I don’t think I’ve ever seen a major political speech so packed with repeatedly debunked lies, and I spent eight years following closely the mendacity of the Bush White House. I mean, Ryan repeated lies that have been broadly criticized and debunked for several weeks.
We’ve documented many of them here. The Medicare lie, the GM auto plant lie, the debt and deficit lie. There were new ones, like the lie about how the president let the Simpson-Bowles commission fail when, in fact, Ryan voted against it. Every policy-related paragraph contained either an outright lie or a misleading distortion.
So naturally it was a huge speech that fired up the Republicans who really don’t care whether an attack is honest — as long as it’s an attack.
–Accused President Obama’s health care law of funneling money away from Medicare “at the expense of the elderly.” In fact, Medicare’s chief actuary says the law “substantially improves” the system’s finances, and Ryan himself has embraced the same savings.
–Accused Obama of doing “exactly nothing” about recommendations of a bipartisan deficit commission — which Ryan himself helped scuttle.
–Claimed the American people were “cut out” of stimulus spending. Actually, more than a quarter of all stimulus dollars went for tax relief for workers.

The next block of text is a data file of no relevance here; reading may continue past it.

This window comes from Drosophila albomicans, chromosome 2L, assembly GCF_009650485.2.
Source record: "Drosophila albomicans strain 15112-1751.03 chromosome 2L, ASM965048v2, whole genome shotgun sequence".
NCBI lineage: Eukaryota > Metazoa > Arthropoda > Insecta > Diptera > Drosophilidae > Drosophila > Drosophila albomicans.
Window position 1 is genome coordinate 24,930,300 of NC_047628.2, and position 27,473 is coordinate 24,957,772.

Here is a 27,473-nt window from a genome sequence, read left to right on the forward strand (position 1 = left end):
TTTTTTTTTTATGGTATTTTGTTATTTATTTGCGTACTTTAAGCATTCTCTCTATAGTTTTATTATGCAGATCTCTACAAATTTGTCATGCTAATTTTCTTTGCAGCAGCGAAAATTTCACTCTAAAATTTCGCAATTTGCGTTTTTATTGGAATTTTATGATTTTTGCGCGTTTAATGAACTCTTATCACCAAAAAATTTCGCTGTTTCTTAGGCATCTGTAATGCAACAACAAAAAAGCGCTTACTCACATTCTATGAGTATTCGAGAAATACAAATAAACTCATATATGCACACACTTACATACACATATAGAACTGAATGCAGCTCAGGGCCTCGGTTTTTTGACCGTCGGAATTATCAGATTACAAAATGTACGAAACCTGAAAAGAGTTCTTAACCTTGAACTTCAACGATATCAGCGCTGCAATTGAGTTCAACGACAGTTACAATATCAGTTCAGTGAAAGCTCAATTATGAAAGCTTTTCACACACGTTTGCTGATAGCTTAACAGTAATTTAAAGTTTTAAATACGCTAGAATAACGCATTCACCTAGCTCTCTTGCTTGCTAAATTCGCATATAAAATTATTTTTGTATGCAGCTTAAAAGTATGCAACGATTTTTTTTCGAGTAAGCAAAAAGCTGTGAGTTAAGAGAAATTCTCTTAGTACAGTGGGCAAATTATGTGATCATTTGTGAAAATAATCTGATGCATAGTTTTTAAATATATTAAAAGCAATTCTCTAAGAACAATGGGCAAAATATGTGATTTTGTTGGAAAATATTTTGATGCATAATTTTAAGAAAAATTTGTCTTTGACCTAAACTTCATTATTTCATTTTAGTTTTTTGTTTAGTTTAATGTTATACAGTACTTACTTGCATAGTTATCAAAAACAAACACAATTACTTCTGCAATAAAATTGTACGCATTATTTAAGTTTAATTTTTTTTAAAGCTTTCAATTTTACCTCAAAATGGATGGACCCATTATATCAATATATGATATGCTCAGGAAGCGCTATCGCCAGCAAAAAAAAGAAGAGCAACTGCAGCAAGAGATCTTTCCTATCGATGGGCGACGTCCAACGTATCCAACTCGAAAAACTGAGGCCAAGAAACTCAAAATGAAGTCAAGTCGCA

–Faulted Obama for failing to deliver a 2008 campaign promise to keep a Wisconsin plant open. It closed less than a month before Obama took office.
–Blamed Obama for the loss of a AAA credit rating for the U.S. Actually, Standard & Poor’s blamed the downgrade on the uncompromising stands of both Republicans and Democrats.
Plus, Ryan repeatedly criticized the president for the deficit and debt when, in fact, Ryan voted for all of the Bush era policies that compose the current national debt and budget deficits.
Of course we shouldn’t expect him to note that the president has cut the deficit by $300 billion so far, with another $200 billion in deficit reduction by 2013. Of course he didn’t mention that Republican presidents presided over much steeper increases in the debt with Saint Reagan increasing the debt by 188%. He didn’t mention that the president is responsible for the lowest year-over-year growth in government spending in decades. He didn’t mention that the president signed a “paygo” law making it impossible for Congress to pass a law that’s not paid for.
And in terms of style, he totally gave audience members their first orgasm since 2001, but red meat and shouting tends to do that. As a speech, it was hackish and predictable — with weird sentences like, “The time of our choosing is drawing near.” That’s bad writing. He also mentioned “Greek columns” — a spastic meme from four years ago in which Republicans suddenly noticed that American politicians are often pictured with columns in the background, like the columns at the White House or at the Capitol.
The Republicans have tossed aside any pretense of honesty and have fully embraced a strategy of saying whatever the hell they want. And people will buy it. Paul Ryan and Mitt Romney have constructed a campaign on a mountain of lies and inconsistencies. I can’t even imagine what they’ll be like in the White House. One thing is for sure: nothing will be the same if they win.